Meetings management is going strategic in a way that will reshape the job of every professional planner as it moves more fully into the model of how corporate travel is managed and enforced through company policy.
And that means every professional planner needs to understand the basics of Strategic Meetings Management Programs (SMMP), which seek to bring to meetings the kind of consistency and oversight that have long been associated with corporate travel.
SMMP has a strong booster in Louann Cashill, who previously led meetings services for Toyota and other major corporations and currently heads up Special Projects for StarCite, the meetings technology company.
Cashill shared her perspective on the evolution, status and outlook for SMMP with Travel Market Report meetings editor Harvey Chipkin.
The Beginning: Meetings came to be considered a strategic segment of the corporate travel spend less than a decade ago, when technology developments made it possible to centralize the meetings function in a single department, Cashill said. Prior to that, “It was believed that anybody could plan a meeting, and some companies simply rotated the responsibility from department to department. With the technology came the realization that the meetings piece was similar to the travel piece, although it is a very different discipline.”
Early SMMP: The first initiatives toward managing meetings through technology involved online registration. “That gave birth to increased consolidation in all meeting areas,” Cashill said. “This was increasingly driven by meeting spend. If you look at a company the size of Toyota – which was spending $40 million a year on meetings – that was a lot of spend that was not being managed. Meetings began to get the attention of the CFO, if not the CEO.”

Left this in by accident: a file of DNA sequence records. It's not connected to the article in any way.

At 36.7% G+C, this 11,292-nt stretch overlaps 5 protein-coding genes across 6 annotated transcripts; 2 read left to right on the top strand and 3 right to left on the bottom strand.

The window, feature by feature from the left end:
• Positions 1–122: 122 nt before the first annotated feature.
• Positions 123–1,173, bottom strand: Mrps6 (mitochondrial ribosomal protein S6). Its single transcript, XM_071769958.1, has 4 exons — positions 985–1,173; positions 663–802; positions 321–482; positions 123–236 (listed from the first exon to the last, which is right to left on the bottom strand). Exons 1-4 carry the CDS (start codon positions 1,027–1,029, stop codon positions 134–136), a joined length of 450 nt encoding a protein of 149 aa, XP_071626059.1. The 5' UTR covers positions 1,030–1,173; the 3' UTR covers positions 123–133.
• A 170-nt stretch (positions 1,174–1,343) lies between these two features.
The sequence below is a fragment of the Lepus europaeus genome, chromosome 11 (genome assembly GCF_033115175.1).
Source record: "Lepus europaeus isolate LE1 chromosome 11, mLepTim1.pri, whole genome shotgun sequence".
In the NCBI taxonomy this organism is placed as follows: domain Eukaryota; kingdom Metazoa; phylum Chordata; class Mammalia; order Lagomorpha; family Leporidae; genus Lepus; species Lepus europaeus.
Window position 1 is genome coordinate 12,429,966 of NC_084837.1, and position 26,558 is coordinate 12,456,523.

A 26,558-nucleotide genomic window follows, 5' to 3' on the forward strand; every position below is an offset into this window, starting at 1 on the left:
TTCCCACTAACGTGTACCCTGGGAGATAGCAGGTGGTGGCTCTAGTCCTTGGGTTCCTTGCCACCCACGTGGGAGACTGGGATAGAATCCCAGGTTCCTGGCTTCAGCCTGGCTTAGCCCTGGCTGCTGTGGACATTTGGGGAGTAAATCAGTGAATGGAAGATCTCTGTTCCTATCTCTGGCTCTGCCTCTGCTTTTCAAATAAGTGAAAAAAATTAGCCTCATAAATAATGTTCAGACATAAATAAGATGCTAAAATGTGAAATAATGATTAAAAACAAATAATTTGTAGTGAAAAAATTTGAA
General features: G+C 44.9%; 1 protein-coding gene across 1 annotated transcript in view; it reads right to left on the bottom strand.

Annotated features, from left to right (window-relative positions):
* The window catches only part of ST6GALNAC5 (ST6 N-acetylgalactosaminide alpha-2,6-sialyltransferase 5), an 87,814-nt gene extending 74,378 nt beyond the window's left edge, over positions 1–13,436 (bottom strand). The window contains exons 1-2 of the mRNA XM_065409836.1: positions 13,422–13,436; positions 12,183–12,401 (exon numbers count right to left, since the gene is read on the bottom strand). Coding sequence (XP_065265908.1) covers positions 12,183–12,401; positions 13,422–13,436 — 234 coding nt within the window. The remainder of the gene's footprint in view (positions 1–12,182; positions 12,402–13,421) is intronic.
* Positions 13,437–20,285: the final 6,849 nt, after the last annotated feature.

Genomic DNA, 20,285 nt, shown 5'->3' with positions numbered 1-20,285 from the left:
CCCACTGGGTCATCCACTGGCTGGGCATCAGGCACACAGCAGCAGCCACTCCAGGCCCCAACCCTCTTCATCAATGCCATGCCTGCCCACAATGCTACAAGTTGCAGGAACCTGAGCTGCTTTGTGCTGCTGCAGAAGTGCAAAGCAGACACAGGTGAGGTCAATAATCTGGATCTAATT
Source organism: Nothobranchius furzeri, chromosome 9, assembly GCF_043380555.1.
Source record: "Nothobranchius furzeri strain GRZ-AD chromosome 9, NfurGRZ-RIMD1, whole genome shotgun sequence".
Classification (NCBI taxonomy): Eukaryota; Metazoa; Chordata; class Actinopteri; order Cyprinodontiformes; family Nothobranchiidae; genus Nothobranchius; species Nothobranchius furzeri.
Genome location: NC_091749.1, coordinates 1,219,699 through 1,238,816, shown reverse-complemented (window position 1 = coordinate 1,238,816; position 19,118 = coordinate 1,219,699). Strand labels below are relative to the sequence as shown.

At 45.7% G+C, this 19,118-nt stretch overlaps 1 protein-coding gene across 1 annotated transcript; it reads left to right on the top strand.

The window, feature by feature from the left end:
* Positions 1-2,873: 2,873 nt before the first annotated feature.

Beyond logistics: Having a strategic meetings program in place “is not about tactical aspects like booking hotel rooms or planning meals,” she told Travel Market Report. “SMMP is all about the planning process – whether in-house or outsourced – that insures meetings are operated in a consistent way where data is captured and where you are reporting out on everything to do with the meeting.”
ROI reckoning: Ascertaining a meeting’s ROI, “will certainly be one of the biggest initiatives in the near future. ROI is starting to get a lot of attention because corporations want to know if a meeting is valuable,” Cashill noted. “When Cisco recently took a major meeting virtual there was a lot of interest in comparing its ROI to a physical meeting. You have to be able to measure tangibles, as well as intangibles like employee satisfaction.”
Where SMMP stands now: Sophisticated planners “are well aware of SMMP – and attempts to replicate the travel management model,” Cashill said. However, “I have met planners unfamiliar with SMMP; they are traditionally employees with multiple roles who might handle travel and procurement, as well as meetings. This is still a grey area where I am regularly asked questions like, ‘What is SMMP? Where do I start? How does it apply to my business?’ But it is at least on everyone’s mind.”
Getting started: Planners must recognize that technology is the cornerstone of SMMP. Concurrently, they must begin to understand the management tools available to them. And they should be prepared for those who are resistant to change. “When you start telling your marketing department they have to deal with preferred hotels for meetings – just as they do for travel – there might be resistance,” she noted. “They have to be educated in how this supports business goals. That’s the shift the meetings industry is making; we’re there to support the company’s overall objectives through meetings.”
Is SMMP for every planner? SMMP is appropriate for a company or association whose meetings spend is significant enough to warrant an investment in technology, according to Cashill. However, independent planners can work with the technology tools also, if their clients are of sufficient size.
Looking Ahead: Technology “will be the cornerstone of any SMMP, we can’t do any of this without those tools,” Cashill said. “In heavily regulated industries like pharmaceutical and financial – where they have to justify their meetings expenditures to the government – that is even more urgent. In addition, those industries have strong ethics policies, which can be supported by SMMP. The challenge for planners going forward is that, “Suppliers will be in a much stronger position in 2011 and 2012. That’s another reason for companies to have SMMP in place; they will be in a better position to negotiate.”